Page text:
LANGLEY, B.C. - A series of deadly shootings that police have said involved "transient victims" in Langley, B.C., started about six hours before RCMP issued a cellphone alert warning the public, by which time the alleged gunman had already been killed.
While police have said they are working to confirm if the victims were homeless, the attack is also drawing calls from advocates to reduce discrimination against the vulnerable population and increase safety.
Two people were killed in the attacks and two others were seriously injured before the police fatally shot the suspect.
The Integrated Homicide Investigation Team (IHIT) continues to investigate with the support of the Langley RCMP and the Integrated Forensic Identification Section (IFIS).
The suspect is being identified as 28-year old Jordan Daniel Goggin. Jordan Daniel Goggin is from Surrey and was known to police but had non-criminal contact. Jordan Daniel Goggin was engaged by police and shot where he died at scene.
Sgt. David Lee of the Integrated Homicide Investigation Team defended the timing of the alert after the last shooting occurred, saying it was issued when police were able to tie the events together.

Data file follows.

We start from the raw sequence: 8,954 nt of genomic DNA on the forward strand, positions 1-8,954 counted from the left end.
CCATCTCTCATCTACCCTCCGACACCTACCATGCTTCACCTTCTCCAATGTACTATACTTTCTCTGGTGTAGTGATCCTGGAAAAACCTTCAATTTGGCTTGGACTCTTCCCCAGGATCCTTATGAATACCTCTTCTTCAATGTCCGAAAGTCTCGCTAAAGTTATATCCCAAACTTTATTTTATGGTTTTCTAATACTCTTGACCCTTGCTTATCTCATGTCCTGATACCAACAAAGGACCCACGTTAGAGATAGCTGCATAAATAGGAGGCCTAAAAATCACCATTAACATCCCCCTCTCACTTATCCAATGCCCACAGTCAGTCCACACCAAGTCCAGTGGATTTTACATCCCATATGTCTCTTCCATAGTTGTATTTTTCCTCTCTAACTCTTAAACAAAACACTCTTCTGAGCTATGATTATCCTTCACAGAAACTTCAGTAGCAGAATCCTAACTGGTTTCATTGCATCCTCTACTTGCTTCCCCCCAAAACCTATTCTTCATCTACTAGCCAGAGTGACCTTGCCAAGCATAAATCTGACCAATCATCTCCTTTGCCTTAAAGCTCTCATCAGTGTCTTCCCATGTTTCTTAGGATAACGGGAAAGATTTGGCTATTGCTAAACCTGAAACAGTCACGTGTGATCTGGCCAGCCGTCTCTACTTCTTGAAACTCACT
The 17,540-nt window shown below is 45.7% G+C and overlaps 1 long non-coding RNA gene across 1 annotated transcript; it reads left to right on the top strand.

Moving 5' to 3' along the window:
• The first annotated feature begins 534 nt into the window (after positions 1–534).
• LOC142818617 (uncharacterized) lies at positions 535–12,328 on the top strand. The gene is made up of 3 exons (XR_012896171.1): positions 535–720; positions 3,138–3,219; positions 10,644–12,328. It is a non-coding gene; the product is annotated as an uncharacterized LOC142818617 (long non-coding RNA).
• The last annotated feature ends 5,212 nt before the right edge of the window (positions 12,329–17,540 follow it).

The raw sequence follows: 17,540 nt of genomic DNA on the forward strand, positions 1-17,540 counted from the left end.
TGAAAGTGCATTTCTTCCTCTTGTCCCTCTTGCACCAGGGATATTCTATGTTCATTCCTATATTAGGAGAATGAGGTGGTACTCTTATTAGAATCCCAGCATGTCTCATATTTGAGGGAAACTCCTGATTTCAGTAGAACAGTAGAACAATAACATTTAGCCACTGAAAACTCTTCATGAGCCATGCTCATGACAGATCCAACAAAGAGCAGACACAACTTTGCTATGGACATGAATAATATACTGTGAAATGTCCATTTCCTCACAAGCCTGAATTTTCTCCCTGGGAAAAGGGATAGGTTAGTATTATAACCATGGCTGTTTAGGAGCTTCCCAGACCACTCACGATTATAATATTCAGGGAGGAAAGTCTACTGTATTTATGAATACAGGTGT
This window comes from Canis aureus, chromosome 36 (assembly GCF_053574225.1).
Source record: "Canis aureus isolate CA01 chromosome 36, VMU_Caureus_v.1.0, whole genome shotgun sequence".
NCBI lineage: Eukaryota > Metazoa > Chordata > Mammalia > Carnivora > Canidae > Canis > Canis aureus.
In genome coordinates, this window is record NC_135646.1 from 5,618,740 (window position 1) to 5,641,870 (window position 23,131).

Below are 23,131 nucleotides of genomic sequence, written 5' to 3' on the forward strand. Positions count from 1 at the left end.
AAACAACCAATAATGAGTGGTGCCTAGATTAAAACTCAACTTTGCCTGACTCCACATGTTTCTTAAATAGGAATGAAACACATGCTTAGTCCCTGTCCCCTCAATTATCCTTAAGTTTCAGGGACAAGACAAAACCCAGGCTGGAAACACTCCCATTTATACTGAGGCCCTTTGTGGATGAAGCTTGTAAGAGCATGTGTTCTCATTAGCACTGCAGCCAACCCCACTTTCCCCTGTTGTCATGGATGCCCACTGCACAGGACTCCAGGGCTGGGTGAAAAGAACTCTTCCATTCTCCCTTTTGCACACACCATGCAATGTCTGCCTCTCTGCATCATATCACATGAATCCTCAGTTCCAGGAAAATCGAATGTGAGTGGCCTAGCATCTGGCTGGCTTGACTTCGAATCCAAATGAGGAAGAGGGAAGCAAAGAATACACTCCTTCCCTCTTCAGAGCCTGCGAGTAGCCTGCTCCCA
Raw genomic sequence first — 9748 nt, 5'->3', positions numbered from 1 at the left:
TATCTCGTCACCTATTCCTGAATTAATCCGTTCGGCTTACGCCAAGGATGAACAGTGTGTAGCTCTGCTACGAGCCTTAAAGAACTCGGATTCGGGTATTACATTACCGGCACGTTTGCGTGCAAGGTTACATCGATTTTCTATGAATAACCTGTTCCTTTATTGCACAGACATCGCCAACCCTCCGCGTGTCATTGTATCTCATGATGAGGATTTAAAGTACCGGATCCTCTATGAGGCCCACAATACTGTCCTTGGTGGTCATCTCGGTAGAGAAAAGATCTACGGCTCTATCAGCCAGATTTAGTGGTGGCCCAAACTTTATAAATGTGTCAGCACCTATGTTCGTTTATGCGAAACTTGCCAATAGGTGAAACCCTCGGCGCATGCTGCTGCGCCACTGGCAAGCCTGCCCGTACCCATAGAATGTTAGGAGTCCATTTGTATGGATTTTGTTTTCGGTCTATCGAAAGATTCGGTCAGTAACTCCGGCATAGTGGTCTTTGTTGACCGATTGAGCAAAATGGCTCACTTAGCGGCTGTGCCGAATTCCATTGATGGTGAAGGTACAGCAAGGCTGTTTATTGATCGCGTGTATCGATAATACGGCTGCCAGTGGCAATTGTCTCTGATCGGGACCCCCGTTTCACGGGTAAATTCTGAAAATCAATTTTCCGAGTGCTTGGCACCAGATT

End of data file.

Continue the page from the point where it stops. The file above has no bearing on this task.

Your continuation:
"The alert was done at the appropriate time as the information became known to us and a proper risk assessment was done," Lee said.
Police outlined the series of attacks that spanned four different scenes in both Langley City and the Township of Langley over nearly six hours.
The first shooting took place around midnight at Cascades Casino and a woman was critically injured. At 3 a.m., the shooter proceeded to Creekstone Place, a supportive housing facility for people transitioning out of homelessness, where a male was killed. At 5 a.m., the gunman went to the Langley City bus loop, where a second male was killed, and at 5:45 a.m., he shot another man in the leg near the Langley Bypass, Lee said.
That's where police intercepted the suspect, fatally shooting him.
At 6:20 a.m., a blaring alert rang out on cellphones across Metro Vancouver, saying police were at the scenes of several shootings. At that time, RCMP said they were unsure if the shooter was alone and warned people to stay out of the downtown core of the city.
A second alert was issued around 7:20 a.m. saying the suspect was "no longer a threat," and police later said a man they arrested was thought to be responsible for the shootings.
A third phone alert was issued around 3:30 p.m., to announce the cancellation of the previous warnings.
Despite the alerts, a woman who worked at a gym across from one of the shooting scenes said officers never knocked on the door to warn of any danger.